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  1. #1
    Senior Member
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    Apr 2010
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    526

    Planing out of a carve gybe

    Can't seem to finish my carve gybes - so close at times, especially when on the face of the wave, but as soon as I flip the sail I do a stally spin in to wind finish and lose all momentum, OK they're dry but its getting annoying. Any tips?

    I'm assuming I'm putting too much weight on the back foot, but I try to aim to exit off the wind etc so maybe need some other way to think about it.

    I'm doing step gybes

    any attempts of strap to strap end in a similar tangle with my feet stuck in the straps

  2. #2
    Senior Member lostboy's Avatar
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    Oct 2009
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    6,207
    You're flipping the sail too late, in both types of gybe. You want to be thinking of the sail change almost immediately after the foot change (if you're going to persist with ghey gybes) and this is done downwind or just after.


    The problem with most people's gybes is they think of beam reach to beam reach whereas actually the whole thing is over with in a very small window just either side of downwind and the rest is just trimming the board to wherever you want to sail next!

    Go into the gybe with a lot of speed, ideally down the face of a handily placed bit of chop or wave, as soon as you're downwind you should be drawing the sail across the board and twisting your hips, leading into the foot change, this is then followed immediately by the sail flip, still on the new broad reach.
    Last edited by lostboy; 11th June 2012 at 03:09 PM.
    Got an opinion? Great. Guess what, so's everyone else!

  3. #3
    Super Moderator Arf's Avatar
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    I'm no expert, but I find that being aggressive with the rig flip - throw it around with your back hand the moment you're passing through downwind - the flip happens far quicker and you end up powering up earlier, with good stability and speed an better chance of a decent exit.

    I am still hovering around the 50% mark with the gybes, my problem is the opposite - usually come out too much on the front foot and rig too far forward and go off the front. Every one I've planed out of has generally been one of the aggressive rig flip versions though. I think you don't actually save yourself that much time in making it rotate faster, but the aggressive action makes your body start with a more decisive motion and you actually end up finishing the bodywork far more quickly. My theorum #1375 anyhow.
    * -Scourge of the Seven Seas-*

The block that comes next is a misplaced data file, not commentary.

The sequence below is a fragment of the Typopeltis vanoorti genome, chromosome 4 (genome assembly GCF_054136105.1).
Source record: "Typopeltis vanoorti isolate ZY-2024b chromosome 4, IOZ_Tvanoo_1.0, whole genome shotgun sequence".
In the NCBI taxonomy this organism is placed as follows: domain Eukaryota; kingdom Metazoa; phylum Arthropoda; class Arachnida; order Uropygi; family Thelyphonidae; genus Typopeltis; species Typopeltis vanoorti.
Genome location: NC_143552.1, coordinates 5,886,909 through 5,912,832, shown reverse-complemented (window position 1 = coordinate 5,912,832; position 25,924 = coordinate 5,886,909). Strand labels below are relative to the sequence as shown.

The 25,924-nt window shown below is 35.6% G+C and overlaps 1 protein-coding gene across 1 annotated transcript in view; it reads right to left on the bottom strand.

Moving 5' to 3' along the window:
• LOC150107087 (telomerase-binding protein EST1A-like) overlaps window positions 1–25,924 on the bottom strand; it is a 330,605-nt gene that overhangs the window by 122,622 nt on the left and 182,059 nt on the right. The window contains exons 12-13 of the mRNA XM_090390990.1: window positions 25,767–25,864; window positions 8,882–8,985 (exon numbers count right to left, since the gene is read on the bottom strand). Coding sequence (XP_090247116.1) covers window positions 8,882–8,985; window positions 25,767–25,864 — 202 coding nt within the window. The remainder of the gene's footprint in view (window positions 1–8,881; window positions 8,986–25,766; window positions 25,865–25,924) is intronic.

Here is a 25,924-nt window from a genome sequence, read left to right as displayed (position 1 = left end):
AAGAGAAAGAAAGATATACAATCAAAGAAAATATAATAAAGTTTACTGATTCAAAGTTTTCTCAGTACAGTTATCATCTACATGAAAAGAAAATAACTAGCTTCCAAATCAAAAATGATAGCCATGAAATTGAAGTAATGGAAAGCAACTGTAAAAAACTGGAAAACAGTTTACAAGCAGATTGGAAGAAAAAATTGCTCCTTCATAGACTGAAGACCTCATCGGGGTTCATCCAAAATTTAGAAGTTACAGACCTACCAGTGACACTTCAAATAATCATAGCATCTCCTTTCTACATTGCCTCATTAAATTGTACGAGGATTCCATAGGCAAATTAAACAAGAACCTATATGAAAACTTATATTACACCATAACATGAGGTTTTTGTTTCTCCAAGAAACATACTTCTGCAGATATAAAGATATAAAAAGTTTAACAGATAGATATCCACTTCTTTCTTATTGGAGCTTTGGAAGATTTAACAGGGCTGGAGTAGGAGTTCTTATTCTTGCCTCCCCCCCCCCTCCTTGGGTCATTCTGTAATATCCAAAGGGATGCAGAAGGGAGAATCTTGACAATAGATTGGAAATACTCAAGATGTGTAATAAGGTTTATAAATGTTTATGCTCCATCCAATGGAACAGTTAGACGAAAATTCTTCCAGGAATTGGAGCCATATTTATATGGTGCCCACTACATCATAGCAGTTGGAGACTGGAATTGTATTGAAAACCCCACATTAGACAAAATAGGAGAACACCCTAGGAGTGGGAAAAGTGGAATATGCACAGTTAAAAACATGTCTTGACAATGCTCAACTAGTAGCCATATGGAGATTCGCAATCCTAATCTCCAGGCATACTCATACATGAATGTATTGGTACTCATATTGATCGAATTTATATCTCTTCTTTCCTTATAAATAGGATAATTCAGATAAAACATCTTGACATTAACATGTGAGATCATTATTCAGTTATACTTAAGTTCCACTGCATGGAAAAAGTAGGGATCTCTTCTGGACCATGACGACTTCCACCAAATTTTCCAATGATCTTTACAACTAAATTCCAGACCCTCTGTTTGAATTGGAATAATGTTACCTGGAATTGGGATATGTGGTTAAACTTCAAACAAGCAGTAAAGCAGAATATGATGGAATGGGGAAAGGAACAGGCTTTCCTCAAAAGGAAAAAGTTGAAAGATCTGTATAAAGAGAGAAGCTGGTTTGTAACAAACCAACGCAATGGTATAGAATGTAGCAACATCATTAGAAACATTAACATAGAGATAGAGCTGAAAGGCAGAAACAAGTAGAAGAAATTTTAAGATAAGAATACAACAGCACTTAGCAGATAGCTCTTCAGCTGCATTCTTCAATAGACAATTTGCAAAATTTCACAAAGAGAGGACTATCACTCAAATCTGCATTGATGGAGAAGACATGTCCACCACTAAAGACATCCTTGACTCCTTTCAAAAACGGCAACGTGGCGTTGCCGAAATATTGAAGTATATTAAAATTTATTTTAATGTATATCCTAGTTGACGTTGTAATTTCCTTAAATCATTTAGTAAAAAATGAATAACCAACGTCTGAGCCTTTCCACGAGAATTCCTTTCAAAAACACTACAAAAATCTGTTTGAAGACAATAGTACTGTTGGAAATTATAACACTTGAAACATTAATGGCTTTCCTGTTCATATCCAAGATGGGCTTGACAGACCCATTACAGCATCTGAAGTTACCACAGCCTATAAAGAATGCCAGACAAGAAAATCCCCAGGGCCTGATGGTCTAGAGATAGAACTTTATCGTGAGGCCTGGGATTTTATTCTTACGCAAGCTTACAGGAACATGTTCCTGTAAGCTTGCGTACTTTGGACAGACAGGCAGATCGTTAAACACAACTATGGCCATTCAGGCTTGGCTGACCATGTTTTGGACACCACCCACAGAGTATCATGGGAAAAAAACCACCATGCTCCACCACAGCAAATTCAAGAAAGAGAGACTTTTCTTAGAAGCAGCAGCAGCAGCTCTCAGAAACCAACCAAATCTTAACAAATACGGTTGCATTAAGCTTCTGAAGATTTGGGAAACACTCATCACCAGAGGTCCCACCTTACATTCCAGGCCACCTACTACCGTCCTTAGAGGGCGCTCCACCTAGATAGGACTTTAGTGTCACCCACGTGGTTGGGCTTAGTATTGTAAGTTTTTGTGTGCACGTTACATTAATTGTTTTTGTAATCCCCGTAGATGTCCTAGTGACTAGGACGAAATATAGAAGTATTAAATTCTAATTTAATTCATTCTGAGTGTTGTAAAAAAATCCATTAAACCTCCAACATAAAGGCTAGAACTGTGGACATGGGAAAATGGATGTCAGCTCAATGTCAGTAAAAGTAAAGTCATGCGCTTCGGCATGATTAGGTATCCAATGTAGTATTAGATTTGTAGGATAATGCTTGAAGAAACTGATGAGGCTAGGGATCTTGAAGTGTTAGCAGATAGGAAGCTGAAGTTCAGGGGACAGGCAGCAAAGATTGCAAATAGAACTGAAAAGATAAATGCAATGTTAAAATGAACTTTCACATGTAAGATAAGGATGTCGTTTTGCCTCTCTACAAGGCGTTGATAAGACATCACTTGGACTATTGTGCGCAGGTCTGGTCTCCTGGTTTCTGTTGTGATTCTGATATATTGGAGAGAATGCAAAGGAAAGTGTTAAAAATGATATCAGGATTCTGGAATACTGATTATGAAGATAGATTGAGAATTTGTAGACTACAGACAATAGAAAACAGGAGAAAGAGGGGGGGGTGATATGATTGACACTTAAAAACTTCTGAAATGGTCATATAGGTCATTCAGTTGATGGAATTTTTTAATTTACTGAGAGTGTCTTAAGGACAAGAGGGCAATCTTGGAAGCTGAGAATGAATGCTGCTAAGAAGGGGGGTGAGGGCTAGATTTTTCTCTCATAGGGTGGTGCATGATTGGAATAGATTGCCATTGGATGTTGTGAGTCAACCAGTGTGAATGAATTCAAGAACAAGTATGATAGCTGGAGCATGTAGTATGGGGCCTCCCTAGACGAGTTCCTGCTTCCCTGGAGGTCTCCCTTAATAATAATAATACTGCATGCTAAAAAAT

4. #4
    Senior Member
    Join Date
    Jun 2007
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    327
    Good tips above, and the other main factor is you (and all of us) will be losing speed through the gybe so to stand any chance of planing out you need to be going really fast on the entry.

  5. #5
    Lostboy's analysis is old style technique that works well with an aggressive rig flip, I gybe like this most of the time (old style too!).

    The alternative is to aggressively push the rig to the outside of the turn as you go through the wind, Then the timing of the rig flip becomes less critical. This is also excellent practice for riding clew first frontside in cross on conditions.
    http://forwards4cowards.blogspot.com/ a blog about looping

    UPDATED Feb 2016

  6. #6
    go in faster
    exit broader
    flip the rig earlier or clew first powered up

    try duck gybe - forces early rig flip
    Kit For Sale

    Photos prices etc. http://snapppersteve.blogspot.com/20...r-sale_29.html

    All kit available to try from Brackelsham / East Wittering when windy

    PM me if you are interested.

  7. #7
    Senior Member
    Join Date
    Jul 2008
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    646
    I remember doing that a lot when I first started making dry gybes. I think you spin because you flip the rig with your weight too far back, but also flip it too late.

    Go in with a load of speed and off the wind. To plane out of a gybe you need enough power as well, more than you need to just plane.

    Rig flipping early is good. If you have enough speed you can enter a gybe and let go with the back hand almost immediately and still come out with speed. A lot of guys hold on to the rig far too long, which is ok if you've got really good clew first sailing skills, but most don't.


    I've always found strap to strap gybes easier as you don't have to think about the feet until you are powered up on the new tack.

    A good exercise in getting the weight forward and timing the rig flip is doing a flare gybe in the straps and coming out switch stance. You'll need inboard straps and about 10-15 kts of wind. You will find you can actually flip the sail pointing just through downwind, just like in a planing gybe.

    A final tip is to practice on flat flat water if you can find it. You'll find it easier to go in faster as you won't be worrying about the chop throwing you off balance.

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